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ABSTRACT: The intensive, individualized management algorithm incorporated into the “treat to target” approach to rheumatoid arthritis includes an expanded role for the rheumatology nurse. Recently added job responsibilities for nurses include in-depth patient evaluation, care coordination assistance, referral facilitation, and patient self-management education and support. However, there is a critical shortage of trained rheumatology nurses. Recently published recommendations for nurses in managing chronic inflammatory arthritis provide a clear framework for future role development, but determining the specifics for implementing them is challenging. Nurse-rheumatologist teams can have a positive influence on patients' knowledge, satisfaction, and pain and provide clinical outcomes as successful as those provided with usual rheumatologic care. Rheumatology nurses are well positioned to participate actively in the increasingly complex care management activities that are required.
The current “treat to target” approach to rheumatoid arthritis (RA) incorporates an intensive, individualized management algorithm that includes an expanded role for the rheumatology nurse. In 2010, an international task force provided recommendations for achieving optimal treatment outcomes in RA based on the following 4 principles: (1) promoting shared decision making between the patient and the rheumatologist; (2) maximizing patients' quality of life through symptoms control, joint damage prevention, function normalization, and engagement in social activities; (3) halting inflammation; and (4) using disease activity measures to adjust treatment.1 Included in the disease activity measures are assessments of patients' joint swelling and pain and their degree of functional impairment.
A major challenge is determining how these outcome data will be collected and by whom. This article, the fifth in a 5-part series designed to provide a practical approach to better understanding of function in RA as an essential component of treat to target management strategies, discusses the rheumatology nurse's potential role.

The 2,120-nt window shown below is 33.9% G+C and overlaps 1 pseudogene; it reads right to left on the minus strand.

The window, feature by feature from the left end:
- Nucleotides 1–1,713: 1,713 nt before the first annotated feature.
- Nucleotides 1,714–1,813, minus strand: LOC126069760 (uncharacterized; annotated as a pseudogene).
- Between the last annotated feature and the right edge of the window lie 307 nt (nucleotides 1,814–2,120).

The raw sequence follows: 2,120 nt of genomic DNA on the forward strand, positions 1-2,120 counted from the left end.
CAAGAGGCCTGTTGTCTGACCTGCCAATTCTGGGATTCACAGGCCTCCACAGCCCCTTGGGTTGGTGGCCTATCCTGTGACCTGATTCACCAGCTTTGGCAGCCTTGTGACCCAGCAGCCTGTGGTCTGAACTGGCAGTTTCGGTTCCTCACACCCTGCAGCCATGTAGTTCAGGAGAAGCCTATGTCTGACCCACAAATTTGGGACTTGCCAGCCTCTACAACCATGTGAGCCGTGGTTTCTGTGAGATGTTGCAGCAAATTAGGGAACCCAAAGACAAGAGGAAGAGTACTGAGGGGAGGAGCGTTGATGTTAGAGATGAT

The first article in this series (“Understanding Function in RA: An Update on ‘Treat to Target,'” The Journal of Musculoskeletal Medicine, February 2012, page 10) provided an overview. In the second article (“Understanding Function in RA: Importance and Measurement,” The Journal of Musculoskeletal Medicine, March 2012, page 41), we first presented a standardized vocabulary for describing function, based on the World Health Organization's (WHO's) International Classification of Functioning, Disability and Health (ICF), and then applied it to an assessment tool frequently used in rheumatology, the Health Assessment Questionnaire (HAQ).
The third article (“Understanding Function in RA: The Role of Impairments,” The Journal of Musculoskeletal Medicine, April 2012, page 78), described how impairments in body systems caused by RA can affect function and how patients can adapt their activities to cope with these impairments. In the fourth article (“Understanding Function in RA: Practical Evaluation in the Outpatient Setting,” The Journal of Musculoskeletal Medicine, May 2012, page 102), we discussed how functional assessment may be incorporated into clinical practice. This fifth article provides an overview of the nurse's role in the care of rheumatology patients, with a focus on RA.
Rheumatology nurse activities have undergone a significant evolution.
Evolution of the Nurse's Role
Rheumatology nurse activities have undergone a significant evolution since the 1980s. In the past, they consisted of limited data collection (eg, vital signs, symptoms), drug therapy monitoring, patient and staff education, and patient counseling.2 More recently, job responsibilities have been added, including in-depth patient evaluation (eg, detailed history and physical findings, review of laboratory studies), care coordination assistance, referral facilitation, patient self-management education and support, disease and treatment risk management, compliance/adherence counseling regarding the treatment regimen, and medical record (paper and electronic) documentation (Figure).2-6 However, specific nurse activities vary tremendously because of several factors, including education level, training, care experience, practice setting, geographic location, practice regulations, and the cultural context and attitudes of affiliated health care professionals.7